Second, far be it for me to put words in Andy Perlman's mouth, but I'm pretty sure what he is thinking about, particularly for our school, are the jobs of legal engineering that it will take to create both high-level and low-level legal technology, and to manage it. That is honorable work for those who do and those who teach it, but I confess it thrills me little more than teaching the law of secured transactions, the gun-jumping rules under the Securities Act of 1933, or the law of negotiable instruments. (I will come back to my rant about subject-matter classifications later.) What provoked me about the Savannah symposium was a teaser quote from John von Neumann. From the first footnote of my current draft (if you are interested in seeing it, contact me offline):
In short, while others focus on what robots can do, I'm going to continue focusing on what they can't. Because by the very nature of the math involved in being a computer of any kind, there are indeed things they can't do.
"Skills training." When I was conversing with Jay Finkelstein via email about his piece, I observed in effect that I thought he was right for the wrong reason about so-called skills training. To recap, Jay runs a transactional simulation offered widely across the country in which a team at one law school will negotiate an international business transaction with a team from another law school.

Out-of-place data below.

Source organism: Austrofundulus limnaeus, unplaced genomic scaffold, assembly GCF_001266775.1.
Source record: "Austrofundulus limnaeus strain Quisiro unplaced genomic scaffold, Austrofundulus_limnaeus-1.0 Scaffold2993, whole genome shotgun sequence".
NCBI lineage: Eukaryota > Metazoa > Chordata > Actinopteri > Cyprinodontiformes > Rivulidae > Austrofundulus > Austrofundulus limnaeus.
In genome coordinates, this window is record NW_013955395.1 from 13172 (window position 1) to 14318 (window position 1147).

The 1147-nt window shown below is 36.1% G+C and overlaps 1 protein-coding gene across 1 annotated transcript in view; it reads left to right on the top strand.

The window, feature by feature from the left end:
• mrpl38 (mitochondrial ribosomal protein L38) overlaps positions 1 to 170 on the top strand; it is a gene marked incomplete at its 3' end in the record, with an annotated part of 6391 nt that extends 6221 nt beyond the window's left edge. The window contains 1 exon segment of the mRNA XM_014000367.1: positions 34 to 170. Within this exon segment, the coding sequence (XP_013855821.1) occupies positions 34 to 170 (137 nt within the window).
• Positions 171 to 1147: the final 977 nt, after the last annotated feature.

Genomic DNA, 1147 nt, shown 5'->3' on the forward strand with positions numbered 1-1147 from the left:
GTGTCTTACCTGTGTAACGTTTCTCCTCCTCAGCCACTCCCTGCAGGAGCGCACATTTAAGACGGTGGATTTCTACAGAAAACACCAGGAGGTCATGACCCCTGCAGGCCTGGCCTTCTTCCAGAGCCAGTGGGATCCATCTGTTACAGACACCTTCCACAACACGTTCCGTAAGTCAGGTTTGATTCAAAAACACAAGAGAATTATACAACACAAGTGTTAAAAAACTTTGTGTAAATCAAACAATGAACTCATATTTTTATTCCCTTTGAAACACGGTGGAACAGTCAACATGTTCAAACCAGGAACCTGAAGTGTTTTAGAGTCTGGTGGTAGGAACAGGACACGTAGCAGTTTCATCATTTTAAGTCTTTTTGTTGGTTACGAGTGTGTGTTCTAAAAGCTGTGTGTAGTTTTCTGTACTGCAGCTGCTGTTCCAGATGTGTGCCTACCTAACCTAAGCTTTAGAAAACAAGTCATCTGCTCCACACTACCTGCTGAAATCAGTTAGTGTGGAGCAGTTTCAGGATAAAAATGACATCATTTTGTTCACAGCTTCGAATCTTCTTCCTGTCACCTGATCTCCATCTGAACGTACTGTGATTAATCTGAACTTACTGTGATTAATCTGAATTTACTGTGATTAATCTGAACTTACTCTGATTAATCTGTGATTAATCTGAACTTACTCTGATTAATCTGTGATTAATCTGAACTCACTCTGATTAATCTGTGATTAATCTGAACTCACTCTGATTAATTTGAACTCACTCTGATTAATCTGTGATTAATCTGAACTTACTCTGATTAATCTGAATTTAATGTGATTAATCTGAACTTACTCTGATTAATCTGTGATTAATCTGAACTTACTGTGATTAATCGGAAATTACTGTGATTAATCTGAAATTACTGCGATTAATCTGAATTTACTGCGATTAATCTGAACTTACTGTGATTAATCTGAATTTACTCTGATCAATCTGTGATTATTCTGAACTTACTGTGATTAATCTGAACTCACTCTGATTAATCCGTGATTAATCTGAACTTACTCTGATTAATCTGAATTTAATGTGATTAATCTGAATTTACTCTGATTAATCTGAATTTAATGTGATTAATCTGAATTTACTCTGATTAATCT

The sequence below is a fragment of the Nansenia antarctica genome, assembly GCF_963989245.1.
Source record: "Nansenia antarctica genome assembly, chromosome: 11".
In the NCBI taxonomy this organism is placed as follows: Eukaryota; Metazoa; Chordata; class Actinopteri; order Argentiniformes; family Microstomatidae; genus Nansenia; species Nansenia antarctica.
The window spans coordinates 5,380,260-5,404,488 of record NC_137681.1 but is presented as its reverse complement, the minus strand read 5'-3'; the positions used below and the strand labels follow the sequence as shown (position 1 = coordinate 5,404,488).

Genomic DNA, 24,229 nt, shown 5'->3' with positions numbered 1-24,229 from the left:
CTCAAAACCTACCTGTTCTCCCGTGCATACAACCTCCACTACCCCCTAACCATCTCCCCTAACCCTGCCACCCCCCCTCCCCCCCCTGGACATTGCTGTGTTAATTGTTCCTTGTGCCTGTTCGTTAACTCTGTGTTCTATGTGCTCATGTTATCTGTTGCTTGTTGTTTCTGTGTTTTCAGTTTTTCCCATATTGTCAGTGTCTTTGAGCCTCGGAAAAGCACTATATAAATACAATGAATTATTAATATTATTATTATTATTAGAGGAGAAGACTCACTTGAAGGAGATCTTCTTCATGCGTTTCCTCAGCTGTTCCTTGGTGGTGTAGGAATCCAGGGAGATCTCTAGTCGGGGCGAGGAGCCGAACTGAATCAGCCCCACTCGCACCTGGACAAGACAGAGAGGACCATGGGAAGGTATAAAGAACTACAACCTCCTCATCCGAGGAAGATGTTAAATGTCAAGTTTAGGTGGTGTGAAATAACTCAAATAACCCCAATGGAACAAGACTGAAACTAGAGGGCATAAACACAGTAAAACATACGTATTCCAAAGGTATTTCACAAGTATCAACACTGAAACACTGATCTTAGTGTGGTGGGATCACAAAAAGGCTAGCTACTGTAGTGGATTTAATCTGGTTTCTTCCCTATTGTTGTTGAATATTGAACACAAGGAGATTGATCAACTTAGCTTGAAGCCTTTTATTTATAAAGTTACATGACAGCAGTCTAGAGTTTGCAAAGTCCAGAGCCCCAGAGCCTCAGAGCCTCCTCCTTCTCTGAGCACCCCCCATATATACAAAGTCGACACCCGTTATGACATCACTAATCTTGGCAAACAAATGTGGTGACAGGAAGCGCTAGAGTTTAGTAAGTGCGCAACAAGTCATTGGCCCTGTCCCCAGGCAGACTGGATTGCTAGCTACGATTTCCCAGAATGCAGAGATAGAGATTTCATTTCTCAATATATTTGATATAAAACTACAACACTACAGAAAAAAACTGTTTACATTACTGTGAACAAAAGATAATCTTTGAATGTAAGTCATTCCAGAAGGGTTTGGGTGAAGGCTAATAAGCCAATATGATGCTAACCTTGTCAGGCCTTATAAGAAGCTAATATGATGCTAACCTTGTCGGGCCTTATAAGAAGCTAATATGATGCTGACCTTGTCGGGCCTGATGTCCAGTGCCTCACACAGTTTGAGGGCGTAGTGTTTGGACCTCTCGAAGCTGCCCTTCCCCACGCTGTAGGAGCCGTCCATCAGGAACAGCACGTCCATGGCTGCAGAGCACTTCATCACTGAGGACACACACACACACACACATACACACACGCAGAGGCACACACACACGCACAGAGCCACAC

Here's why I think he's wrong and right in his own words. The suggestion is that these kinds of courses, offered by practitioners, will make students more "practice aware" (if not "practice ready"). The skills "thing" is the usual "drafting substantive contracts and ancillary agreements, locating optional/alternative clauses, negotiating contracts and salient provisions and, among large firms, reading a balance sheet or basic financial statements." (p. 133) To me, that is all goodness, but in the long-run, only a matter of degree removed from how we usually go about teaching the law of secured transactions, the gun-jumping rules under the Securities Act of 1933, or the law of negotiable instruments.
No, what's really transformative about Jay's program are underscored by thoughts like this: "The practice of law ... is ... like a kaleidoscope where the multifaceted pieces blend together to form a complex interactive mosaic" and "the manner in which a transactional lawyer approaches a complex business problem, including the multi-subject and multi-disciplinary nature of transactional practice which integrates legal, social, economic, and political perspectives to create win-win transactional results." Those sound to me more like something transcending skills in the same way that they transcend the pieces of legal doctrine taught in the legal academy's Winchester Mystery House course catalog.